In recent years the regulon of B. subtilis CcpA has been studied extensively by transcriptome analyses, revealing genes and operons under direct and indirect control of CcpA [17–20]. Furthermore, Moreno et al.  showed a clear correlation between the glucose-repressed genes and the presence of predicted CRE-sites. Moreover, they showed CcpA-mediated glucose-independent regulation of expression . Other organisms for which the role of CcpA in carbon metabolism was established are Lactobacillus acidophilus  and Lactococcus lactis . Recently, a role for CcpA in the control of virulence of Staphylococcus aureus , Streptococcus pneumoniae , and Clostridium perfringens was reported  and reviewed .
Notably, comparative genomics of the different species of the B. cereus group revealed reduced capacity to metabolize carbohydrates and increased potential for protein metabolism as compared to B. subtilis [28, 29]. Here we report on the role of CcpA in regulation of metabolism and virulence in B. cereus ATCC 14579.
Results and Discussion
Growth and glucose utilization of the ccpAdeletion strain compared to the wild-type
Overview of the transcriptome data
Expression ratios of six randomly chosen genes with significantly altered expression in the ccpA deletion strain (cggR, acoR, gapB, ymfC, fruR and odhA) were quantified using qPCR. Expression ratios obtained by microarray analysis were compared to ratios obtained by qPCR. The tested genes showed the same trend in expression, with differential expression only slightly more pronounced in qPCR experiments, a feature observed before in such comparisons . This indicates the microarray platform to be suited for gene expression analysis (for qPCR data see Additional file 1).
Identification of the B. cereus CRE-site consensus and in silicoanalysis
Analysis of genes differentially expressed in the ccpAdeletion strain
Genes involved in B. cereus ATCC14579 glucose metabolism and their putative CRE-sites
PTS system, glucose-specific IIABC component
Phosphocarrier protein HPr
Central glycolytic genes regulator
NADP-dependent glyceraldehyde-3-P dehydrogenase
Pyruvate dehydrogenase (acetyl-transferring)
Pyruvate dehydrogenase (acetyl-transferring)
Acetolactate synthase large subunit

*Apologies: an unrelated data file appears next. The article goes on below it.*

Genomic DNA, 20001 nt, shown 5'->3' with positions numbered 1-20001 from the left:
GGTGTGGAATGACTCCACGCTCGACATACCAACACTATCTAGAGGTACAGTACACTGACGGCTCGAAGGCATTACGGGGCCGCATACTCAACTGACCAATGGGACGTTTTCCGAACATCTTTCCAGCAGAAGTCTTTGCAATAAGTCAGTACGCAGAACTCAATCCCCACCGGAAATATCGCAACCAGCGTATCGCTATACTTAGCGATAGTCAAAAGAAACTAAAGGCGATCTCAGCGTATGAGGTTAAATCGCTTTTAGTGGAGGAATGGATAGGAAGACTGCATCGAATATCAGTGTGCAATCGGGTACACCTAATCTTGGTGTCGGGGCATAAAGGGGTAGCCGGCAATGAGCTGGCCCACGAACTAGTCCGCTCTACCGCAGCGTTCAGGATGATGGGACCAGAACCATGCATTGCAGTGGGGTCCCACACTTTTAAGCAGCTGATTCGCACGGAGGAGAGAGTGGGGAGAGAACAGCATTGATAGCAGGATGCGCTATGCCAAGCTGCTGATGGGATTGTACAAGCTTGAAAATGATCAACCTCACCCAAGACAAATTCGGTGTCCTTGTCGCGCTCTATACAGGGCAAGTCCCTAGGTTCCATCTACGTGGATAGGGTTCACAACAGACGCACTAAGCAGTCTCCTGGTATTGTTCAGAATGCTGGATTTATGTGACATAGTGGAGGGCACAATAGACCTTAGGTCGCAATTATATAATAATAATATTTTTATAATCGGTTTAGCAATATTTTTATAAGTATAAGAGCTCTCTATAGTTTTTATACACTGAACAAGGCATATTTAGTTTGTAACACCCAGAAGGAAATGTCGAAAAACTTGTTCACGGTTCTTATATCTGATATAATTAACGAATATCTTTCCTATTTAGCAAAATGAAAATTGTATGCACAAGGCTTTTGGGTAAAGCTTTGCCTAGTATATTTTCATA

Citric acid cycle
Isocitrate dehydrogenase [NADP]
Succinate-CoA ligase (ADP-forming)
Succinate-CoA ligase (ADP-forming)
Phosphoenolpyruvate carboxykinase (ATP)
One of the glycolytic genes found to be expressed lower in the ccpA deletion strain was yfmT. This gene encodes a non-phosphorylating glyceraldehyde-3-phosphate dehydrogenase (GAPN), for which 2 putative CRE-sites could be identified. We propose to rename yfmT as gapN, since this gene shows similarity with gapN of the other members of the B. cereus group, and with gapN of B. halodurans, Streptococci and Clostridia . Notably, the gene is lacking in B. subtilis [29, 33]. Next to the non-phosphorylating glyceraldehyde-3-phosphate dehydrogenase, two phosphorylating glyceraldehyde-3-phosphate dehydrogenases encoding genes (gapA and gapB) are present on the B. cereus ATCC 14579 genome. The function of GAPN in microbial metabolism is yet unclear. Recently, Asanuma and Hino (2006) showed a role for CcpA in expression control of gapN in Streptococcus bovis and proposed that NADPH is provided by GAPN activity for NADPH-dependent biosynthetic reactions, thereby maintaining an optimal redox balance at the same time. However, in hyperthermophilic archaea GAPN has been shown to play a role in accelerating glycolysis as it can produce 3-phospho-D-glycerate from D-glyceraldehyde 3-phosphate in a one-step reaction, instead of two steps. As a putative drawback, ATP is not produced in this one-step reaction. The exact role of GAPN in B. cereus metabolism remains to be elucidated.